O Megalexandros
Alexander the Great

“Through his lens, Angelopoulos looks at things in silence. It is the weight of this silence and the intensity of the immobile stare of Angelopoulos’ camera which makes O Megalexandros so powerful that the viewer cannot break away from the screen. This kind of filmmaking, so personal and unique in its particularity, tends to return to the roots of cinema. This is precisely what creates the impression of freshness and strength. As for myself, watching this film I deeply felt the pleasure of cinema in the most absolute meaning of the term.”

Akira Kurosawa


“I’ve always been irritated by the way that montage is such an artificial process, dictated by a cinema of efficacy. For example, a man enters, stops, and waits. In the cinema of efficacy this waiting is conveyed through montage, whereas in my work there is no montage – the scene exists in a time scale which is not reduced for the sake of efficacy. There is a material, concrete sense of time; real time, not evoked time. In my films ‘dead time’ is built in, scripted, intended. Just as music is a conjunction of sound and silence, ‘dead time’ in my films is musical, rhythmic – but not the rhythm of American films, where time is always cinematic time. In my films the spectator is not drawn in by artificial means, he remains inside and outside at the same time, with the opportunity of passing judgment. The pauses, the ‘dead time,’ give him the chance not only to assess the film rationally, but also to create, or complete, the different meanings of a sequence. As far as the question of influences is concerned, I draw techniques from everything I’ve seen, but the only specific influences I acknowledge are Orson Welles, for his use of plan séquence and deep focus, and Mizoguchi, for his use of time and off-camera space.”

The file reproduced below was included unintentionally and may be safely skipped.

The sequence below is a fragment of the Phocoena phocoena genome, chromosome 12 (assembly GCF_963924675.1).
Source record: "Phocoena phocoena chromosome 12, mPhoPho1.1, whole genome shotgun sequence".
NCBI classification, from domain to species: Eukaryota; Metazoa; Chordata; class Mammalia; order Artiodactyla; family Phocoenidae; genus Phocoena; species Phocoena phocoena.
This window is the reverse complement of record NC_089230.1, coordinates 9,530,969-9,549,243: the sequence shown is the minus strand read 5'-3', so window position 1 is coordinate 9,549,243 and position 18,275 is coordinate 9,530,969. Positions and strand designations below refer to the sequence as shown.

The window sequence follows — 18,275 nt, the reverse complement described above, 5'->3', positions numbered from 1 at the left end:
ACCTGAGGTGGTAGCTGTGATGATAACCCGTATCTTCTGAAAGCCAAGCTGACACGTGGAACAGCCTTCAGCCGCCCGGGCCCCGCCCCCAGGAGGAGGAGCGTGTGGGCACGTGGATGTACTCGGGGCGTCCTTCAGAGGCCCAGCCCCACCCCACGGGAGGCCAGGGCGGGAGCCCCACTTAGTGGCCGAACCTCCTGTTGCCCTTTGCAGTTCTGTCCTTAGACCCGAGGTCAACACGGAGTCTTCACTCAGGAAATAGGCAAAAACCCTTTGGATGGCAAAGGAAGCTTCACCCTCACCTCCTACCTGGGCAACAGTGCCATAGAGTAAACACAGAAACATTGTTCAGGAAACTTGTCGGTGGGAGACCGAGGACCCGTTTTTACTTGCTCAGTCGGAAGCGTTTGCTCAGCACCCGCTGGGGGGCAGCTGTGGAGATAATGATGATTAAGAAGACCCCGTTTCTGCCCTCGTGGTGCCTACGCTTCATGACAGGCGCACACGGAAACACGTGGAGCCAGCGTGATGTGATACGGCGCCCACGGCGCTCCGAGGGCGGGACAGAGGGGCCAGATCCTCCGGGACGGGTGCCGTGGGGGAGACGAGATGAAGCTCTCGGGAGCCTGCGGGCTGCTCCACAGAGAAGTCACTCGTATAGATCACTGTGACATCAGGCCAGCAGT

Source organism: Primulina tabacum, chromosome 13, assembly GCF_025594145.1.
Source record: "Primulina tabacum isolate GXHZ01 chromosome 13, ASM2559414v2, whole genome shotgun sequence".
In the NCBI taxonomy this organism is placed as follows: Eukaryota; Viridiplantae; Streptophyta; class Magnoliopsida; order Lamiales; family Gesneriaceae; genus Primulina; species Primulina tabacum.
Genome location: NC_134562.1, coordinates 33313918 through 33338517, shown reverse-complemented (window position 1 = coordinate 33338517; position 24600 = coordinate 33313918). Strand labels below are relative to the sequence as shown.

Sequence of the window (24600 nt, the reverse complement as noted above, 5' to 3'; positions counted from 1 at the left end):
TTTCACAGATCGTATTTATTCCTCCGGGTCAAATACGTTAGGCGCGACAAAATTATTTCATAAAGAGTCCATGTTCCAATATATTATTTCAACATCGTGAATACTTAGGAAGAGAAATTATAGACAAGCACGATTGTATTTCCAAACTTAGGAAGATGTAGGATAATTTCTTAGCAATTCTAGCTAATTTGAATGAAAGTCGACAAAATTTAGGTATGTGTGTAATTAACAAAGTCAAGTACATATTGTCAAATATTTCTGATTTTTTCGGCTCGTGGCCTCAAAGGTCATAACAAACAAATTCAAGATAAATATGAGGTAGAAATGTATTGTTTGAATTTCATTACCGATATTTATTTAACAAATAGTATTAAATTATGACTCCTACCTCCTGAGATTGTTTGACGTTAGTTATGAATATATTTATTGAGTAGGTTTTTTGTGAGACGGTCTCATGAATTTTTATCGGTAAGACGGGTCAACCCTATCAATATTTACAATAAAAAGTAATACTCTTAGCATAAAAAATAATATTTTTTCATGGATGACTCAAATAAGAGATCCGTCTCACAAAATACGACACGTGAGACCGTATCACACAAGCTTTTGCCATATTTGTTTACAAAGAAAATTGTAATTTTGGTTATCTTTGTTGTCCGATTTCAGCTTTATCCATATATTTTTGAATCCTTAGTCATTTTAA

Theodoros Angelopoulos1



  • 1. Dan Fainaru, ed., Theo Angelopoulos. Interviews (Jackson: University Press of Mississippi, 2001)